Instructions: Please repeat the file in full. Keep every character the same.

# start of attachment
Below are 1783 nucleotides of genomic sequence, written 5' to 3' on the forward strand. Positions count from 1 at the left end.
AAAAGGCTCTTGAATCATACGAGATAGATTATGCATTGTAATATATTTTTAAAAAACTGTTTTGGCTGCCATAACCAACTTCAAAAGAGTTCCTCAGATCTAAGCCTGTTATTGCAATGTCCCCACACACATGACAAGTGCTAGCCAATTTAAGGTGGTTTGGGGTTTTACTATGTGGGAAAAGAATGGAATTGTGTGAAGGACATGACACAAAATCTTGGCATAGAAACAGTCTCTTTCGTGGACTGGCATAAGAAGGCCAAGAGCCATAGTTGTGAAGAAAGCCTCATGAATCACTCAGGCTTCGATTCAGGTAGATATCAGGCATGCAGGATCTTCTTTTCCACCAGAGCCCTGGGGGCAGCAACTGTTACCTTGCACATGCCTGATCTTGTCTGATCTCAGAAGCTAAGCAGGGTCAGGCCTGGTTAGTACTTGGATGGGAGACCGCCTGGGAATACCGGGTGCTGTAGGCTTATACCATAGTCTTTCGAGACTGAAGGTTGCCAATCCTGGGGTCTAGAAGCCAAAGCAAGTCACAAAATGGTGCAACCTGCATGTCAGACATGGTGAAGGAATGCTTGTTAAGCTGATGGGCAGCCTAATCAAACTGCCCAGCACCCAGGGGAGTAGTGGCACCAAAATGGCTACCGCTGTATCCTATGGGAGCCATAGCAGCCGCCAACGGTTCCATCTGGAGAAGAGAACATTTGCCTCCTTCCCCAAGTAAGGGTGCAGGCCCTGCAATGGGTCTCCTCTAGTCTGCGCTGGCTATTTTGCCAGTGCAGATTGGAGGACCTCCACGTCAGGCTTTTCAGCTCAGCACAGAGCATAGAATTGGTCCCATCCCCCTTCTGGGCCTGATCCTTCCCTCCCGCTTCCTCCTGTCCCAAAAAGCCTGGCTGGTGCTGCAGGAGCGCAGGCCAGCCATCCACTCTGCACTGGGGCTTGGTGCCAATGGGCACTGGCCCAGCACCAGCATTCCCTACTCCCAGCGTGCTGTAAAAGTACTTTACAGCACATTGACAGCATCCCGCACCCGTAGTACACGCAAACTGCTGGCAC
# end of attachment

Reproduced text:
Below are 1783 nucleotides of genomic sequence, written 5' to 3' on the forward strand. Positions count from 1 at the left end.
AAAAGGCTCTTGAATCATACGAGATAGATTATGCATTGTAATATATTTTTAAAAAACTGTTTTGGCTGCCATAACCAACTTCAAAAGAGTTCCTCAGATCTAAGCCTGTTATTGCAATGTCCCCACACACATGACAAGTGCTAGCCAATTTAAGGTGGTTTGGGGTTTTACTATGTGGGAAAAGAATGGAATTGTGTGAAGGACATGACACAAAATCTTGGCATAGAAACAGTCTCTTTCGTGGACTGGCATAAGAAGGCCAAGAGCCATAGTTGTGAAGAAAGCCTCATGAATCACTCAGGCTTCGATTCAGGTAGATATCAGGCATGCAGGATCTTCTTTTCCACCAGAGCCCTGGGGGCAGCAACTGTTACCTTGCACATGCCTGATCTTGTCTGATCTCAGAAGCTAAGCAGGGTCAGGCCTGGTTAGTACTTGGATGGGAGACCGCCTGGGAATACCGGGTGCTGTAGGCTTATACCATAGTCTTTCGAGACTGAAGGTTGCCAATCCTGGGGTCTAGAAGCCAAAGCAAGTCACAAAATGGTGCAACCTGCATGTCAGACATGGTGAAGGAATGCTTGTTAAGCTGATGGGCAGCCTAATCAAACTGCCCAGCACCCAGGGGAGTAGTGGCACCAAAATGGCTACCGCTGTATCCTATGGGAGCCATAGCAGCCGCCAACGGTTCCATCTGGAGAAGAGAACATTTGCCTCCTTCCCCAAGTAAGGGTGCAGGCCCTGCAATGGGTCTCCTCTAGTCTGCGCTGGCTATTTTGCCAGTGCAGATTGGAGGACCTCCACGTCAGGCTTTTCAGCTCAGCACAGAGCATAGAATTGGTCCCATCCCCCTTCTGGGCCTGATCCTTCCCTCCCGCTTCCTCCTGTCCCAAAAAGCCTGGCTGGTGCTGCAGGAGCGCAGGCCAGCCATCCACTCTGCACTGGGGCTTGGTGCCAATGGGCACTGGCCCAGCACCAGCATTCCCTACTCCCAGCGTGCTGTAAAAGTACTTTACAGCACATTGACAGCATCCCGCACCCGTAGTACACGCAAACTGCTGGCAC